“And the LORD spake unto Moses, saying, Take the rod, and gather thou the assembly together, thou, and Aaron thy brother, and speak ye unto the rock before their eyes; and it shall give forth his water, and thou shalt bring forth to them water out of the rock: so thou shalt give the congregation and their beasts drink. And Moses took the rod from before the LORD, as he commanded him. And Moses and Aaron gathered the congregation together before the rock, and he said unto them, Hear now, ye rebels; must we fetch you water out of this rock? And Moses lifted up his hand, and with his rod he smote the rock twice: and the water came out abundantly, and the congregation drank, and their beasts also.”
Moses and Aaron went to the Tabernacle to ask the Lord what He would have them to do. There had been no Tabernacle earlier; there was no priesthood; Aaron didn’t have the position he had now. The two men asked the Lord what He would like them to do, and God spoke. It appears that Moses’ old rod was then being kept in the Tabernacle, and he was told to get it. He was pointed toward another God-created rock, behind which, or in which, the Lord created a reservoir. On this second occasion the entire nation was going to witness the miracle, not just leaders of the tribes. I wonder if Moses was wishing that a few of them might drown when the water poured out. “Beware of what you pray for, you fools.”
As we see, God shall rebuke Moses, so it’s not a mistake for the preacher to point out Moses’ mistakes. By this time in his life, or at least on this occasion the old man was filled with “the old man.” He had forgotten that he was supposed to be nothing more than the mouth and hands of God. “And Moses and Aaron gathered the congregation together before the rock, and he said unto them, Hear now, ye rebels; must WE fetch you water out of this rock?” Where was the appropriate reference to the Lord’s grace – or even to the Lord’s anger? As can happen to any one of God’s people, it had become all about Moses. It was about Moses’ anger. Israel, suffering the death of her weak and elderly, needed an enemy so they focused on Moses and Aaron.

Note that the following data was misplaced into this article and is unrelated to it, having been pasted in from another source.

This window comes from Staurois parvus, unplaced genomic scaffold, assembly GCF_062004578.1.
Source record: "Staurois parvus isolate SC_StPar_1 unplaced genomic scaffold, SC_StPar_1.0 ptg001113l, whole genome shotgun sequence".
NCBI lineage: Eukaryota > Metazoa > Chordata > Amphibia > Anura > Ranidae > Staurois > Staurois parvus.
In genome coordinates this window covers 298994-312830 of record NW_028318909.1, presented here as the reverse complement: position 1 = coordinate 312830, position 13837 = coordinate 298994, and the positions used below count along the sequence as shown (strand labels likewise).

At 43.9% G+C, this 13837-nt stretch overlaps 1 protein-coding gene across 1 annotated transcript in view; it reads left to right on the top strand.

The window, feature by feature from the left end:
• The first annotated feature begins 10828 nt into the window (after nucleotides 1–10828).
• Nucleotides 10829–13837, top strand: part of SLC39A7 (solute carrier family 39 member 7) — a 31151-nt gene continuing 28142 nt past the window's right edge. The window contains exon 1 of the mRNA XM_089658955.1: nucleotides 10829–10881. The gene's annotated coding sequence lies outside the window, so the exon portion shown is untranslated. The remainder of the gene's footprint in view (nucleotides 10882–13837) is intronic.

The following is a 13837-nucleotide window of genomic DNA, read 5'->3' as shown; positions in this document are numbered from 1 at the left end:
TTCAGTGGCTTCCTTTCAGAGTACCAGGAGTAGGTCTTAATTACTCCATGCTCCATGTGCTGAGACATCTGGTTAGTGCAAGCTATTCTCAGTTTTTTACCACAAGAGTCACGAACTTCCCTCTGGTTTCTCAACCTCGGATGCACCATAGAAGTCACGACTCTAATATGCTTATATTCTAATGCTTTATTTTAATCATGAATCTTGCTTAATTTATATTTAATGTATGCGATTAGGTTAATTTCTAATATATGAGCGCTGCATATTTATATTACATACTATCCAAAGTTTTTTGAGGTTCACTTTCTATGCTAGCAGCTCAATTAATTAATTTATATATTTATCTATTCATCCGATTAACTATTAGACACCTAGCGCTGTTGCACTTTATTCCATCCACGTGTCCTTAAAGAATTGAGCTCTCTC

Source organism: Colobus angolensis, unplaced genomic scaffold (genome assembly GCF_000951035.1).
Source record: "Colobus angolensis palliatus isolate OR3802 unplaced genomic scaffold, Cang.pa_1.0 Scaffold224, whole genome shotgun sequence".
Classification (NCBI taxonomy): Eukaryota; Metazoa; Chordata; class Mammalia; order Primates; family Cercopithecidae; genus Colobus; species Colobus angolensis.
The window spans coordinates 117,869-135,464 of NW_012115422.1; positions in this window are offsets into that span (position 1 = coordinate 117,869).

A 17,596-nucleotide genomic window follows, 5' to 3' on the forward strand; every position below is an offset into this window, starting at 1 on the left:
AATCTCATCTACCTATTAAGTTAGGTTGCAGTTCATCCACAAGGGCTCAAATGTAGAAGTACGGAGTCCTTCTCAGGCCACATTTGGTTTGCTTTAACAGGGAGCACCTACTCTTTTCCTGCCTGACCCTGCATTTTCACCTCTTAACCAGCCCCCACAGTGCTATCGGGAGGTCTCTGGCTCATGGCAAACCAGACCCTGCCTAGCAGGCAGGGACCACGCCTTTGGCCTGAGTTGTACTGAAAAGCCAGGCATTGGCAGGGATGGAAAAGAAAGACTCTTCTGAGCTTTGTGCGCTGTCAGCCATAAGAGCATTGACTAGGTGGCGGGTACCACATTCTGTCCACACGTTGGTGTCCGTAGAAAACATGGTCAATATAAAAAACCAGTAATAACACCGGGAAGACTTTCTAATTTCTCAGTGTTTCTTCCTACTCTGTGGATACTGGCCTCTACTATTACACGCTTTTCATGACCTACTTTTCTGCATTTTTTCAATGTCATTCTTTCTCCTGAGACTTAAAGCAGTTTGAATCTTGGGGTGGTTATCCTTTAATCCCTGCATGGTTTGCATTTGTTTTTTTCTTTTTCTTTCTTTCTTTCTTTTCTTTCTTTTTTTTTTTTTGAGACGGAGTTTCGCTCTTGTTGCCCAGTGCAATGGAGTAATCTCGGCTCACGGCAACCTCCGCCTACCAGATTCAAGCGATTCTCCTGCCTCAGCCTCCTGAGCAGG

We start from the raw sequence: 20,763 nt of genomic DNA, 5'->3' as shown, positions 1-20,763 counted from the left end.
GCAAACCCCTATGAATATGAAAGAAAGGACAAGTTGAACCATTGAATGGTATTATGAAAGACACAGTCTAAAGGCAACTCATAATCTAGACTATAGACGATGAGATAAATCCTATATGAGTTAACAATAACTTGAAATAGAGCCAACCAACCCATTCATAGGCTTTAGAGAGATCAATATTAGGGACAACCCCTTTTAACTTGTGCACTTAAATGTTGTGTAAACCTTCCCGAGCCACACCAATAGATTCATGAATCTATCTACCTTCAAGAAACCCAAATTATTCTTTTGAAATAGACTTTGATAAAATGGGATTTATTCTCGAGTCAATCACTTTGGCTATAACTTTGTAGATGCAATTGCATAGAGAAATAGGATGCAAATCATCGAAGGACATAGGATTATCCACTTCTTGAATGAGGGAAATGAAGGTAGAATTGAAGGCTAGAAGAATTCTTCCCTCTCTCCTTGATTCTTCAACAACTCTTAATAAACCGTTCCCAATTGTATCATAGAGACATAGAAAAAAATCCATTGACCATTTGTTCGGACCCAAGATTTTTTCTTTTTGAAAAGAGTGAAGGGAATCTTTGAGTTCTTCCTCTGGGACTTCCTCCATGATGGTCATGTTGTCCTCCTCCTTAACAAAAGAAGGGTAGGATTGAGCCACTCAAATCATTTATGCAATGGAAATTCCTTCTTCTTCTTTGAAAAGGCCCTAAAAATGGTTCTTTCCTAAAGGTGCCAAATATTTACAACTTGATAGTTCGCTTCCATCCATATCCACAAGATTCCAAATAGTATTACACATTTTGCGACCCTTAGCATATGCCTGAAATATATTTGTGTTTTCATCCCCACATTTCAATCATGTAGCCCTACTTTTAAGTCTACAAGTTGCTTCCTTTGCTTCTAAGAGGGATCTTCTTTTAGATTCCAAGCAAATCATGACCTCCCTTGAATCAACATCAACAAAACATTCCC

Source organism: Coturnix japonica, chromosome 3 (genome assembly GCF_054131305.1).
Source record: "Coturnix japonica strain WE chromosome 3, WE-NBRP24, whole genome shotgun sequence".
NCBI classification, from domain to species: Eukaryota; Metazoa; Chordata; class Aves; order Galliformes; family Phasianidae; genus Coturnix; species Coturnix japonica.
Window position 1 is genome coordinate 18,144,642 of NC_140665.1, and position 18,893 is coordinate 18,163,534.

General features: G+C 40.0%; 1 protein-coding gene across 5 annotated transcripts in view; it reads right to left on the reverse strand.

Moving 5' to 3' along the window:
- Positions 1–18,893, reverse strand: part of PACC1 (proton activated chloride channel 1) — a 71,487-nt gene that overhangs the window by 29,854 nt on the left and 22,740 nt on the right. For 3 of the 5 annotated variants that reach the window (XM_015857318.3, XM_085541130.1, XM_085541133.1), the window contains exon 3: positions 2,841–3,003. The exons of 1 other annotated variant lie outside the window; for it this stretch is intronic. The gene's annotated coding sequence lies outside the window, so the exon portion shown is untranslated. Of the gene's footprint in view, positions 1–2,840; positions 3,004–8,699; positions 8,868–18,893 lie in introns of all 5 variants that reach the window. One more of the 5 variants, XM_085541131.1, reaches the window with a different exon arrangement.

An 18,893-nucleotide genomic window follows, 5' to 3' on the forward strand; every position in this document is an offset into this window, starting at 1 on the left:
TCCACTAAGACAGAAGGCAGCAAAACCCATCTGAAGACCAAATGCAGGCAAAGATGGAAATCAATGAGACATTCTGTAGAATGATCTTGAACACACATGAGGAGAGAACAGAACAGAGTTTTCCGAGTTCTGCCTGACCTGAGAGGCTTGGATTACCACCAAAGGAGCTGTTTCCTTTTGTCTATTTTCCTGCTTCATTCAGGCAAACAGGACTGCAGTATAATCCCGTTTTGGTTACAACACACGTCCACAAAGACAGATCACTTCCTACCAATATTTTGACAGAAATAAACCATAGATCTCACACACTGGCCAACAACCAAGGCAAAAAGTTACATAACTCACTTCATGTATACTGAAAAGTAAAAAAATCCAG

“And Moses lifted up his hand, and with his rod he smote the rock…” I have a video of the event in my mind; I hope it hasn’t been photoshopped. Moses was in a rage by this time; he was hoping a few of the rebels would drown in the upcoming flood. He raised the rod, twirled it round a couple times, just for effect, and drove it down on the face of the rock which God had pointed out. There was the sound of very hard wood against stone, but it bounced back with nothing happening. In my mental video there isn’t a crack in the rock; no ominous internal rumbling; no cowering Israelites. Maybe there were a few snickers, and some comments of unbelief. I’m sure that Moses was completely shocked. If I didn’t know better, I’d say that what he did was so surprising that God was caught off guard and stunned, and the Lord forgot was He was about to do. Of course that was not the case.